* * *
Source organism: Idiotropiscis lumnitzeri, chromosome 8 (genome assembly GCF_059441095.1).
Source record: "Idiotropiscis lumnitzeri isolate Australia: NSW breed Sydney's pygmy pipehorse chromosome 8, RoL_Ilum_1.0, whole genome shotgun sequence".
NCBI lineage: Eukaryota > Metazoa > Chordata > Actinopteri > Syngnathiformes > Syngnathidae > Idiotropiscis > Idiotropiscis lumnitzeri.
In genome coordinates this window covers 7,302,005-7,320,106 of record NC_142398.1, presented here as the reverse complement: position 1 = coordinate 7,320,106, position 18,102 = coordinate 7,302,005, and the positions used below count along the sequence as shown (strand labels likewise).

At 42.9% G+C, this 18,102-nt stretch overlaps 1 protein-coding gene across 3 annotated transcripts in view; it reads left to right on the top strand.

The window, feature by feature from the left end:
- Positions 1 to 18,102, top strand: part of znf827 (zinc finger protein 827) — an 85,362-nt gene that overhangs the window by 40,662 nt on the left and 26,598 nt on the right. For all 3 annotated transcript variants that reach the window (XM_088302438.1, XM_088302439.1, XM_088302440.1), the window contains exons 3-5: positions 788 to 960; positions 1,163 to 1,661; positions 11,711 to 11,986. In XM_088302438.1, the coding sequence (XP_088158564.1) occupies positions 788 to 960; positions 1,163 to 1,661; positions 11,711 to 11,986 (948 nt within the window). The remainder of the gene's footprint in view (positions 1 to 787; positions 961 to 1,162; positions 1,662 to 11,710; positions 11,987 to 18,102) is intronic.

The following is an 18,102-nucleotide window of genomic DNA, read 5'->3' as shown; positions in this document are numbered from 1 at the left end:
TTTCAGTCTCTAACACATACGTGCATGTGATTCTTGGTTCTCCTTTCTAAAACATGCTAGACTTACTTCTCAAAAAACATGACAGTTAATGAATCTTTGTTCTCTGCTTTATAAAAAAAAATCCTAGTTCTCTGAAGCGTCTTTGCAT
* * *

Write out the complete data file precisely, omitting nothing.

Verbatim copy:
Source organism: Idiotropiscis lumnitzeri, chromosome 8 (genome assembly GCF_059441095.1).
Source record: "Idiotropiscis lumnitzeri isolate Australia: NSW breed Sydney's pygmy pipehorse chromosome 8, RoL_Ilum_1.0, whole genome shotgun sequence".
NCBI lineage: Eukaryota > Metazoa > Chordata > Actinopteri > Syngnathiformes > Syngnathidae > Idiotropiscis > Idiotropiscis lumnitzeri.
In genome coordinates this window covers 7,302,005-7,320,106 of record NC_142398.1, presented here as the reverse complement: position 1 = coordinate 7,320,106, position 18,102 = coordinate 7,302,005, and the positions used below count along the sequence as shown (strand labels likewise).

At 42.9% G+C, this 18,102-nt stretch overlaps 1 protein-coding gene across 3 annotated transcripts in view; it reads left to right on the top strand.

The window, feature by feature from the left end:
- Positions 1 to 18,102, top strand: part of znf827 (zinc finger protein 827) — an 85,362-nt gene that overhangs the window by 40,662 nt on the left and 26,598 nt on the right. For all 3 annotated transcript variants that reach the window (XM_088302438.1, XM_088302439.1, XM_088302440.1), the window contains exons 3-5: positions 788 to 960; positions 1,163 to 1,661; positions 11,711 to 11,986. In XM_088302438.1, the coding sequence (XP_088158564.1) occupies positions 788 to 960; positions 1,163 to 1,661; positions 11,711 to 11,986 (948 nt within the window). The remainder of the gene's footprint in view (positions 1 to 787; positions 961 to 1,162; positions 1,662 to 11,710; positions 11,987 to 18,102) is intronic.

The following is an 18,102-nucleotide window of genomic DNA, read 5'->3' as shown; positions in this document are numbered from 1 at the left end:
TTTCAGTCTCTAACACATACGTGCATGTGATTCTTGGTTCTCCTTTCTAAAACATGCTAGACTTACTTCTCAAAAAACATGACAGTTAATGAATCTTTGTTCTCTGCTTTATAAAAAAAAATCCTAGTTCTCTGAAGCGTCTTTGCAT